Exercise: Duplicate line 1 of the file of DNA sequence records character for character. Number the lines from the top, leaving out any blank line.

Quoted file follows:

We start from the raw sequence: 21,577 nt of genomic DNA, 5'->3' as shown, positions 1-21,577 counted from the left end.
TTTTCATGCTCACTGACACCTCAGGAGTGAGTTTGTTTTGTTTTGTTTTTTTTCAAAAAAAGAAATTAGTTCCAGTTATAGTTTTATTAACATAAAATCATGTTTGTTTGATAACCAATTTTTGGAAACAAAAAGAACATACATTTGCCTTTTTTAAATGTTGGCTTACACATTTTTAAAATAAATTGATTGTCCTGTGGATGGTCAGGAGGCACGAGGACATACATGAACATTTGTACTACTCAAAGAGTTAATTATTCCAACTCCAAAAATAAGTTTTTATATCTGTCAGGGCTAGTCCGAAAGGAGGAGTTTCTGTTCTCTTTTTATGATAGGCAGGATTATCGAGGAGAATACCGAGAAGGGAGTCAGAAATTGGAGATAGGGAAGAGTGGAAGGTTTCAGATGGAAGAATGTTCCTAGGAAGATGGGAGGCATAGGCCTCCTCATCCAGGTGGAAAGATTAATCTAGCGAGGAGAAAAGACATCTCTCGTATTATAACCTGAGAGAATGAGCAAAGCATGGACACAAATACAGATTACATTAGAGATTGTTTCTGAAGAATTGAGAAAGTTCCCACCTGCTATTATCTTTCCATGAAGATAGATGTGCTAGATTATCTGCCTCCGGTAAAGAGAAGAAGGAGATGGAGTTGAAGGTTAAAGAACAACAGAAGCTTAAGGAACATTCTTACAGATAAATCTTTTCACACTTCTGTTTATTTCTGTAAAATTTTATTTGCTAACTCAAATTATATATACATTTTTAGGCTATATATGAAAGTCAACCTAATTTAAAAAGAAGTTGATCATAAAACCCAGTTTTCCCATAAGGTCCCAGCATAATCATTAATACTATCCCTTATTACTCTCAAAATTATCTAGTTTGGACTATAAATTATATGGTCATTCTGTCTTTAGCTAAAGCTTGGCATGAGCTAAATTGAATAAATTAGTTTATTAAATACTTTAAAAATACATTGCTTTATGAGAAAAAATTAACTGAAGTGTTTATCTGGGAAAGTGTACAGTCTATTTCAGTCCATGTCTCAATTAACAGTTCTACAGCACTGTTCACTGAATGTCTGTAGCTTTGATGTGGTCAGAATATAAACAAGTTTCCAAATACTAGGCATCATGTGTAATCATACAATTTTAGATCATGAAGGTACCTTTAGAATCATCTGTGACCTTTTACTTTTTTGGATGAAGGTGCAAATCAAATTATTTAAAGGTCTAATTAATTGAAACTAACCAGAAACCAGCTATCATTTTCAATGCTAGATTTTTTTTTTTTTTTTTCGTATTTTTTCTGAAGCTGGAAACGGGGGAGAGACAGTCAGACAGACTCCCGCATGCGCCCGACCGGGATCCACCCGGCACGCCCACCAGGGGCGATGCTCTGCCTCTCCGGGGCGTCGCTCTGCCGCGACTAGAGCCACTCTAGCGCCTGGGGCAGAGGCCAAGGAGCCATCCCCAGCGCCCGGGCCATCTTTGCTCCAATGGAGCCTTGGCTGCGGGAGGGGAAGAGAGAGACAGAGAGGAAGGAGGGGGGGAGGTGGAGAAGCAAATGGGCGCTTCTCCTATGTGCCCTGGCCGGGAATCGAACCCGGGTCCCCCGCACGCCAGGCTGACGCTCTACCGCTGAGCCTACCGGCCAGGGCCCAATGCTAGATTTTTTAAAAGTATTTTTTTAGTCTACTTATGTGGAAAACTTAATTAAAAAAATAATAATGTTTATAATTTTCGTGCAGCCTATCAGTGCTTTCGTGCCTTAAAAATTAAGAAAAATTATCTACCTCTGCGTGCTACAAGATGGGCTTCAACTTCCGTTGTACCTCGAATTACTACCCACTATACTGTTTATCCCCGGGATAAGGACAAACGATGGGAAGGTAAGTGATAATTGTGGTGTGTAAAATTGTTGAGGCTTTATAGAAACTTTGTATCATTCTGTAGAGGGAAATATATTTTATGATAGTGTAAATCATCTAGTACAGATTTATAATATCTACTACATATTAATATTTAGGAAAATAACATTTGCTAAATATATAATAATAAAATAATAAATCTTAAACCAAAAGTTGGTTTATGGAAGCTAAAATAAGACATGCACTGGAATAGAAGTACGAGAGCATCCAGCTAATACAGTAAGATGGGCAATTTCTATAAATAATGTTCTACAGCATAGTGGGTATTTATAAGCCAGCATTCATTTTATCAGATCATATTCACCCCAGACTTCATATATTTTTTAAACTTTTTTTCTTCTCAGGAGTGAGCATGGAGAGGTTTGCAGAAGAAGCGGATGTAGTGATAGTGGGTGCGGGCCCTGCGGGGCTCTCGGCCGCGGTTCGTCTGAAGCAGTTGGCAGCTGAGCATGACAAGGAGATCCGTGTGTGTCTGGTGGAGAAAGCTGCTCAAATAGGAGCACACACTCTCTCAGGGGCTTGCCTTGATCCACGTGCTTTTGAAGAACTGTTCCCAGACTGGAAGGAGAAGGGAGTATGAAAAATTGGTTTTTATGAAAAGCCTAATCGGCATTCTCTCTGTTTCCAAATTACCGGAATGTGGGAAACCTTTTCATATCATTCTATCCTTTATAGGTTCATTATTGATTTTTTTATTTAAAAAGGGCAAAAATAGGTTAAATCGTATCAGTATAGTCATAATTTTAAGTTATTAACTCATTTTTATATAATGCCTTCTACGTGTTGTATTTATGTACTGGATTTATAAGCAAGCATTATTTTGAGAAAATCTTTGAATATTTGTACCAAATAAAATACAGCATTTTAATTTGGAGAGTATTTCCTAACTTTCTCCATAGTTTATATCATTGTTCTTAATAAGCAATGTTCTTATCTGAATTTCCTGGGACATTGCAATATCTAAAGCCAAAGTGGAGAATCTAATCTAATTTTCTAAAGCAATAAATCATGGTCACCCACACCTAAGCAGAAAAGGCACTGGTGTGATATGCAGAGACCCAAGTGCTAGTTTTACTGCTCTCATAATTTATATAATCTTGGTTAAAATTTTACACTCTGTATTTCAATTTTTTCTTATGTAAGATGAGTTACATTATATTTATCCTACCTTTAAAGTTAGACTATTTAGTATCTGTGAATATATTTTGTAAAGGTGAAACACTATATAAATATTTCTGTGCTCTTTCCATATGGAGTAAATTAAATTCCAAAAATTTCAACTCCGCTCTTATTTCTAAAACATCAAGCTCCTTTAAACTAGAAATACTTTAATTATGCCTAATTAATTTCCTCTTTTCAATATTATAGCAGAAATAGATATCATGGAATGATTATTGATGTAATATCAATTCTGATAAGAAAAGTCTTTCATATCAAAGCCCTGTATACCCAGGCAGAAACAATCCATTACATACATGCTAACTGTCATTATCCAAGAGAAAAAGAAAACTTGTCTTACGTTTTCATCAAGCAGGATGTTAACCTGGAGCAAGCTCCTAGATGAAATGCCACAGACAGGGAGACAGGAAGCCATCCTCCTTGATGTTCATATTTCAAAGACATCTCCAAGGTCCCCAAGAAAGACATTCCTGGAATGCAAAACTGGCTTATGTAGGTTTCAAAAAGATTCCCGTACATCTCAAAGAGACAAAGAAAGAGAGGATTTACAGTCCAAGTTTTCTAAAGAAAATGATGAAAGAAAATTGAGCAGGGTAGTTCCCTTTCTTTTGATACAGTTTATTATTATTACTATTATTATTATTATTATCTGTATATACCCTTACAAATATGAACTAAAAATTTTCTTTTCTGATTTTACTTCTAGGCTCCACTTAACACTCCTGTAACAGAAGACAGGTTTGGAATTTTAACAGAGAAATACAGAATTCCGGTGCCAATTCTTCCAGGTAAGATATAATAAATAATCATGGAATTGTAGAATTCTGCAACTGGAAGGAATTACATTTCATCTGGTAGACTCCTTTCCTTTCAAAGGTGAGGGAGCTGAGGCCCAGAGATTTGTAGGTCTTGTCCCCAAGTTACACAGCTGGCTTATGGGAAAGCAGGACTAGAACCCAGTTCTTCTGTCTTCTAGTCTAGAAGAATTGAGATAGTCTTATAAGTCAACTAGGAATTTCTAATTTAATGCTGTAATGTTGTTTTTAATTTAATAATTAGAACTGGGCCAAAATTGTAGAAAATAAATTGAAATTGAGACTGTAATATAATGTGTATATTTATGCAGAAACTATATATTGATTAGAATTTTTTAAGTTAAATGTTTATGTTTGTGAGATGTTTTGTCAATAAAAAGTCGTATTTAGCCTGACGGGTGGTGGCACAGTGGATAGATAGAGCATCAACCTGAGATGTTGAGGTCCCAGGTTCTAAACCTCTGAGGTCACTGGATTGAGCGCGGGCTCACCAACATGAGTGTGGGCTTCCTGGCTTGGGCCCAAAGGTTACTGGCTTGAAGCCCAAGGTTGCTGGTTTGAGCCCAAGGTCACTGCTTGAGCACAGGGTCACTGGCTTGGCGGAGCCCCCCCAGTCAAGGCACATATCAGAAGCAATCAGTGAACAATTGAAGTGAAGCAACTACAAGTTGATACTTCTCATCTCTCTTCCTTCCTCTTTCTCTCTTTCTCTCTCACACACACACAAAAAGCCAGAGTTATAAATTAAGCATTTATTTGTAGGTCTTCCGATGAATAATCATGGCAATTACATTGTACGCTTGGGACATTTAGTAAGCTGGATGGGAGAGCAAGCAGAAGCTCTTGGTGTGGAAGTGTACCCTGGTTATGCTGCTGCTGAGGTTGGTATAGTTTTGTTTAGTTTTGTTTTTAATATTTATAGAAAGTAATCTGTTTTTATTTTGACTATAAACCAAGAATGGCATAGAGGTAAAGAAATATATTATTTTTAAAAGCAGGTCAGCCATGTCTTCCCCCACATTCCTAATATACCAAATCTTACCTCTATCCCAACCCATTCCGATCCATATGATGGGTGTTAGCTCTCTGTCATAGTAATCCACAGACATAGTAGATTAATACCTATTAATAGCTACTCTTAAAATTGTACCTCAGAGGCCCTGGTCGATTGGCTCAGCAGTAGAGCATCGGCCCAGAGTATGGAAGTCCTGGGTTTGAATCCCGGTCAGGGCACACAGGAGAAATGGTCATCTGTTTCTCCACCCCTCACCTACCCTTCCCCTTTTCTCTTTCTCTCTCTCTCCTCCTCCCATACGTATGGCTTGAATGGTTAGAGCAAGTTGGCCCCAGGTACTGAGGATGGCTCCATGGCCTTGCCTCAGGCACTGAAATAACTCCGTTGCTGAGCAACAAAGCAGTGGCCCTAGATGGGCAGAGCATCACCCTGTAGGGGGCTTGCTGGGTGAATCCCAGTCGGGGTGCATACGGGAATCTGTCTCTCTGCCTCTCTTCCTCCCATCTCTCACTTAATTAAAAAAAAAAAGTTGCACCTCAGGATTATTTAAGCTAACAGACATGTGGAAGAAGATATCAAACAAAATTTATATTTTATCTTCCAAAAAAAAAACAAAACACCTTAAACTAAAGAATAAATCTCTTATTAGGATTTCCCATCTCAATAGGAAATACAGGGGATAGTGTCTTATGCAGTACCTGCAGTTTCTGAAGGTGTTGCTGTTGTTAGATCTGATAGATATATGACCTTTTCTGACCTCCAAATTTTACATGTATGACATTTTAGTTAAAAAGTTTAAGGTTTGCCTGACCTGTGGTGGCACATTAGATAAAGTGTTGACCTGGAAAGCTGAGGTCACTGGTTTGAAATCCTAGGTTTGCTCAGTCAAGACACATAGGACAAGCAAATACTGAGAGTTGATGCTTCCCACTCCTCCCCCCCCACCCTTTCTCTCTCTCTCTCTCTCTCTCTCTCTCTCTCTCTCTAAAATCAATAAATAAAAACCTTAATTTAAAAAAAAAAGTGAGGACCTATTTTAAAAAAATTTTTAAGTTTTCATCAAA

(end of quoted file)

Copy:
We start from the raw sequence: 21,577 nt of genomic DNA, 5'->3' as shown, positions 1-21,577 counted from the left end.